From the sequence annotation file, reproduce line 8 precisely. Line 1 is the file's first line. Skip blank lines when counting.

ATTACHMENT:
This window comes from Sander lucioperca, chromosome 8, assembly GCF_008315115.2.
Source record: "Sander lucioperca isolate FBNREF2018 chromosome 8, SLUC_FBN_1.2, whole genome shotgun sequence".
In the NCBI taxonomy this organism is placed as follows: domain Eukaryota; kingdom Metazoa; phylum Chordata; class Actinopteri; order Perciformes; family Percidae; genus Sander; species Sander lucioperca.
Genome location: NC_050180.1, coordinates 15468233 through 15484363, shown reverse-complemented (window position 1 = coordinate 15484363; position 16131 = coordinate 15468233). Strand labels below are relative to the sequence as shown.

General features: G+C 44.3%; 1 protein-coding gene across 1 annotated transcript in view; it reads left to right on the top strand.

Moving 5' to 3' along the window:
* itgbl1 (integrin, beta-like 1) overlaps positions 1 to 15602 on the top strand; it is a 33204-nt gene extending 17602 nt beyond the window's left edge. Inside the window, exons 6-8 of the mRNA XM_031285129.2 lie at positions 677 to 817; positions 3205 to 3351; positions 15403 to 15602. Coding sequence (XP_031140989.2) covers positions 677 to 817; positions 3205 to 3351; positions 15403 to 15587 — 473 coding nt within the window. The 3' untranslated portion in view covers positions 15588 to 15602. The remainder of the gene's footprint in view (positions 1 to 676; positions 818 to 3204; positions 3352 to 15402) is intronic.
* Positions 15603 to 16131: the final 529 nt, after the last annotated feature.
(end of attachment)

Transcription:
* Positions 15603 to 16131: the final 529 nt, after the last annotated feature.